"Above all, France's politicians might take Sunday's results as a warning of what happens when governmental institutions, and bureaucratic decision-making, drift too far from local communities and grass-roots democracy. The vast majority of French voters don't really want an extremist president. But neither do they want to perpetuate a political system whose leaders appear to pay them so little heed."


An editorial in "The Times" of London says the very issues that Jean-Marie Le Pen has spoken out on so stridently in France have also been used by other populist and far-right parties elsewhere in Europe -- among these are immigration policy, the devolution of national authority to the European Union, crime, European integration, and the failure of mainstream parties on the right "to defend the national interest."

The newspaper says that Le Pen "has articulated the fear that political power has been ceded to Brussels and authority on the streets ceded to criminals."

"The Times" says many European populist and far-right parties have tapped into popular resentment against established parties to guard the national interest. "The factors are all interconnected," says the editorial. "European integration distances political elites from the electorate, the EU's slow pace of economic reform and the European Central Bank's interest-rate policy stifle growth and keep unemployment high, [and] economic stagnation increases populist resentment towards the necessary absorption of enterprising migrant labor..."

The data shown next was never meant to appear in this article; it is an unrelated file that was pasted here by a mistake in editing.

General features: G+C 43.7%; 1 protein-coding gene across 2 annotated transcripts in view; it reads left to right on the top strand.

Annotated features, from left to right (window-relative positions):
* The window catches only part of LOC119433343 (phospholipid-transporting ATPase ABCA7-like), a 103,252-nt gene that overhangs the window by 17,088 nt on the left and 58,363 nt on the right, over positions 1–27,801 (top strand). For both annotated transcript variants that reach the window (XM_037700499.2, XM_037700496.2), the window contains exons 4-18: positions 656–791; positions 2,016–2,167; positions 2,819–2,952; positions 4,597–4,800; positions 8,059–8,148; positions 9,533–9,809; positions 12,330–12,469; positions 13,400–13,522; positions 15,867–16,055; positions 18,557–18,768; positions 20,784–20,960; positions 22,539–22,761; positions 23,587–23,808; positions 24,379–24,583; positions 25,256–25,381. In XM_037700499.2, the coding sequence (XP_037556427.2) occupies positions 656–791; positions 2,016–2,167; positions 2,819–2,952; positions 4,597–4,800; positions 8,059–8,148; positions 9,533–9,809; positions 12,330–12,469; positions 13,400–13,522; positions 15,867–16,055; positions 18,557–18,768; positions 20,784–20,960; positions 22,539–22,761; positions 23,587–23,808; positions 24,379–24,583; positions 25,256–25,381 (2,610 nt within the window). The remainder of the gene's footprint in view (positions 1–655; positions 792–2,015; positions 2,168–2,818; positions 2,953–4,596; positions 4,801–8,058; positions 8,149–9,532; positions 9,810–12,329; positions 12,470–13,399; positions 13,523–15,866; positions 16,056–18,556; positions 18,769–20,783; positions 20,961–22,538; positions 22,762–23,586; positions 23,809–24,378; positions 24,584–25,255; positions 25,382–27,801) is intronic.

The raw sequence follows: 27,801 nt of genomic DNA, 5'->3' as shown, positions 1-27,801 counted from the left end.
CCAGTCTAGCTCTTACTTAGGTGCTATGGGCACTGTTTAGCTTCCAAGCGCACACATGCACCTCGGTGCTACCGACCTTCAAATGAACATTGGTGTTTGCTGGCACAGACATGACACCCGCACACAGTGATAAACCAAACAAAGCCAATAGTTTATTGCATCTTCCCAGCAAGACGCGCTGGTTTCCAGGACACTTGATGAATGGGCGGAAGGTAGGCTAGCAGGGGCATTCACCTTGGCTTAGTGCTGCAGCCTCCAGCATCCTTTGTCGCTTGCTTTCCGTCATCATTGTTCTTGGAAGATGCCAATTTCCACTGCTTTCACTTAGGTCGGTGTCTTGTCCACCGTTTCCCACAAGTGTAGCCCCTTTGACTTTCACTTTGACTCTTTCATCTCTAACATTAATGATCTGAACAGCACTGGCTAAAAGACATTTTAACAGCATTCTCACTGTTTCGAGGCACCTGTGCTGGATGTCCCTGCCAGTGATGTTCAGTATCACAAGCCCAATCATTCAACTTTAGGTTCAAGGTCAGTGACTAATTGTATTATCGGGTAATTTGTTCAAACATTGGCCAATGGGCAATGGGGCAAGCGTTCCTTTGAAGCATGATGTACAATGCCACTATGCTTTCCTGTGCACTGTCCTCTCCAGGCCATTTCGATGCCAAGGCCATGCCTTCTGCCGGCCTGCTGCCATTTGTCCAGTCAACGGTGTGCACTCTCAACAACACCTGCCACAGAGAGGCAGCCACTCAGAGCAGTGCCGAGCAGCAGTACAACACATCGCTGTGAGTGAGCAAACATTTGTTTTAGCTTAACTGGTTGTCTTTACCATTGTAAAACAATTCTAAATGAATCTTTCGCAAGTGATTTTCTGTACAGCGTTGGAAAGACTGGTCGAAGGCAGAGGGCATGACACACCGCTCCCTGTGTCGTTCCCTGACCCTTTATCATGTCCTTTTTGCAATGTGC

"The Times" says "Europe's best response to the challenge from the populist and far right would be a determination to tackle the issues on which they feed," combined with a denouncement of the "unscrupulous methods" they use. Political leaders "need to explain why economic liberalization, and its accompanying openness to new pools of labor are the best hope for national renaissance."